AlertForce’s new Asbestos Removal course, CPCCDE3014A: Remove Non-Friable Asbestos will enable participants to effectively and safely remove non-friable asbestos containing material (ACM). This course will specifically target areas such as; preparation, containment and removal of non-friable ACM, as well as decontamination and disposal needs. In addition to the soon-to-be launched Asbestos Removal training course, there will also be two other units included that target other aspects of asbestos removal.  The following additional units are offered:

The Supervise Asbestos Removal (CPCCBC4051A) course will train participants to be competent in supervising the removal process of asbestos or ACM. This course will explore areas such as the planning and supervising of the removal of asbestos or asbestos containing material, preparing the worksite, and using safe and approved removal methods. Conduct Asbestos Assessment associated with Removal (CPCCBC5014A) will ensure that participants are competent and able to perform assessments and use a diverse array of measuring devices for the monitoring of airborne asbestos fibres in the workplace. Participants will also learn how to properly identify hazards and risks, and how to determine that an area is free of asbestos contamination and safe for reoccupation.

“Our newly added Asbestos Removal courses are detailed and extensive while remaining as clear and concise as any other course that we offer at Alertforce. These nationally recognized units are of the utmost importance for any industry leaders or professionals who want to have quality training in the asbestos removal process! says Brendan Torazzi, AlertForce company founder.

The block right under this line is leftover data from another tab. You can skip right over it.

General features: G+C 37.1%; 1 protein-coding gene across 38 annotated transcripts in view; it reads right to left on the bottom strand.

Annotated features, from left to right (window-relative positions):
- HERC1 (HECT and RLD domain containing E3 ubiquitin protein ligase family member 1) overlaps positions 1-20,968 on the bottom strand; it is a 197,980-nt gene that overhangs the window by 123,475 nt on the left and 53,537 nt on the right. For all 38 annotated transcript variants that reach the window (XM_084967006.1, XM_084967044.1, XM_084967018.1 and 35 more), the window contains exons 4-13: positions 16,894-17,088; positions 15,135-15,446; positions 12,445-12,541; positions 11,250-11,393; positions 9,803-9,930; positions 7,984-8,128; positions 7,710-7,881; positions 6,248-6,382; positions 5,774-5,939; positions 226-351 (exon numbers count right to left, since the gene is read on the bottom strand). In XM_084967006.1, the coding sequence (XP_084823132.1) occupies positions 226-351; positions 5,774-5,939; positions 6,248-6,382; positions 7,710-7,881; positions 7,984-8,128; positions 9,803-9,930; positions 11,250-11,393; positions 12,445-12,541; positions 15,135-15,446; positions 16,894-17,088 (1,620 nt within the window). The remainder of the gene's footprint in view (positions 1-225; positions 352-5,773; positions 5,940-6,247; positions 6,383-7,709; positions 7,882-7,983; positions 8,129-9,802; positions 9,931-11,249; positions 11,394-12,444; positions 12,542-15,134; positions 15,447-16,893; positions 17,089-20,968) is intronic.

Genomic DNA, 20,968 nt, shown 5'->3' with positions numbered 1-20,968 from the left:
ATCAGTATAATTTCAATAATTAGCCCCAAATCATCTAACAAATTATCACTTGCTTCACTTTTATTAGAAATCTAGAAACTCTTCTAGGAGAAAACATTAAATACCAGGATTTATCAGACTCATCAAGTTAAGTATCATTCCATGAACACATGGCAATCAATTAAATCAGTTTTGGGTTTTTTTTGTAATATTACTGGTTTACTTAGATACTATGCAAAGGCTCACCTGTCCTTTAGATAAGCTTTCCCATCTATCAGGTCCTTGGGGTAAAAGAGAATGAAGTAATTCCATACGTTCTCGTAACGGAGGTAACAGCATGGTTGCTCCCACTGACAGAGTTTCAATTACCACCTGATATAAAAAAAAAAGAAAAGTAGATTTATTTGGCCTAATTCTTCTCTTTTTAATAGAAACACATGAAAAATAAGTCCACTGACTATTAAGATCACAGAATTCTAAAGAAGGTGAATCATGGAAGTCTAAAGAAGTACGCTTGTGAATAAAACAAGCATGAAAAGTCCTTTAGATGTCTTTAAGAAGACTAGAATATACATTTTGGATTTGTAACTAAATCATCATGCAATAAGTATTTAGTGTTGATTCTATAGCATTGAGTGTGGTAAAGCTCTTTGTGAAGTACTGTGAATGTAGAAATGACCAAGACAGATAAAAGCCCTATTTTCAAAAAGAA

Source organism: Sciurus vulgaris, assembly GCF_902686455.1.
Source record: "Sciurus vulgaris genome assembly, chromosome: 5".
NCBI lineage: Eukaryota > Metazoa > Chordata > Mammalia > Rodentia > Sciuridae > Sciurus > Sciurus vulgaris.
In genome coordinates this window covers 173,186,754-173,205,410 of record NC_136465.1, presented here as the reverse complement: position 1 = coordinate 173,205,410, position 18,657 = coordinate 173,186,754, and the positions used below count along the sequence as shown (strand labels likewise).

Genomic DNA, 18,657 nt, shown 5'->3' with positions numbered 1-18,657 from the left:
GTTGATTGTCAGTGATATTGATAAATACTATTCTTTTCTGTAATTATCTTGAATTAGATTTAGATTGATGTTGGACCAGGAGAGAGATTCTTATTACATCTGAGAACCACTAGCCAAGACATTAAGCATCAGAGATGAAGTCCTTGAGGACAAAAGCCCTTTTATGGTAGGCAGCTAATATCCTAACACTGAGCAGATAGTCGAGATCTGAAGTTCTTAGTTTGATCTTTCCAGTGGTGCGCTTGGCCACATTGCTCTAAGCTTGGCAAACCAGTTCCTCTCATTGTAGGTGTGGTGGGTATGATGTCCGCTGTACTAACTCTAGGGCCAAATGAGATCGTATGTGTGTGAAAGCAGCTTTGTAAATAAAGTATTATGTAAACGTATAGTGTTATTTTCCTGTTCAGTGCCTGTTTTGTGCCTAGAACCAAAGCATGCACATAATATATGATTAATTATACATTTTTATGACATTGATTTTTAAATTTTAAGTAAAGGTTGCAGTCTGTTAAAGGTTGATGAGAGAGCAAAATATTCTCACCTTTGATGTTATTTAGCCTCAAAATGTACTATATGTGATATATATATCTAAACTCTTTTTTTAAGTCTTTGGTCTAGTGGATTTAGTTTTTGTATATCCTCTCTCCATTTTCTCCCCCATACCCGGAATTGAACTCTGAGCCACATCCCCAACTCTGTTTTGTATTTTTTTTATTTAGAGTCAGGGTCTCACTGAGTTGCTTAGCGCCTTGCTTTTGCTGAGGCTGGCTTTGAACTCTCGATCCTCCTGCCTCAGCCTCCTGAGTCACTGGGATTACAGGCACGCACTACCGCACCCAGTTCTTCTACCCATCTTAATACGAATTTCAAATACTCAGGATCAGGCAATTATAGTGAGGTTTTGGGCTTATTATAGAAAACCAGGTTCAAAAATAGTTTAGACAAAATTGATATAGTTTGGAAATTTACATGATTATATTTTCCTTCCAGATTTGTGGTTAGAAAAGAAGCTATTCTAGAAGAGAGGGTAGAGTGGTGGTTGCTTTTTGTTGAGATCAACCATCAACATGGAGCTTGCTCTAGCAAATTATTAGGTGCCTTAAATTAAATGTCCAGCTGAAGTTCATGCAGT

Upon successful completion of these units, participants will receive a Statement of Attainment signifying their competence in the respective areas. These Statements are then used as evidence of competency for State OHS Regulators when required. In addition to knowing how to safely remove a harmful and deadly substance, participants will also gain a useful employability skill.

 

AlertForce (http://alertforce.com.au) specialises in delivering fast, competency-

based, interactive short online courses to mitigate risk and health and safety hazards in

Australian workplace.

 

Contact: Brendan Torazzi – CEO AlertForce. Ph: 1300 627 246

 

 

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Asbestos Awareness: Company Fined For Importing Asbestos

Asbestos TrainingA company appeared in Perth Magistrates Court where they received fines for importing asbestos into Australia.

The global engineering company Clyde Bergemann Senior Thermal was found to be accountable for a $64,000 fine  for penalties and costs of importing the deadly substance in machinery parts.

3 years ago, CBST imported over 60 machinery parts from China which was allegedly supposed to be used in the development of a power plant.

Customs and Border protection discovered that the machinery contained chrysotile asbestos, also known as white asbestos. It is currently banned for importation under the customs regulations since it can cause serious health defects such as lung cancer.

A year later, the company imported an additional 60 parts with asbestos in it.

CBST was subsequently found guilty of two counts of importing prohibited substances.

More info on Asbestos Awareness

Source: http://www.watoday.com.au/wa-news/asbestos-importer-slapped-with-64000-fine-20120507-1y8l2.html#ixzz1uExSVjs3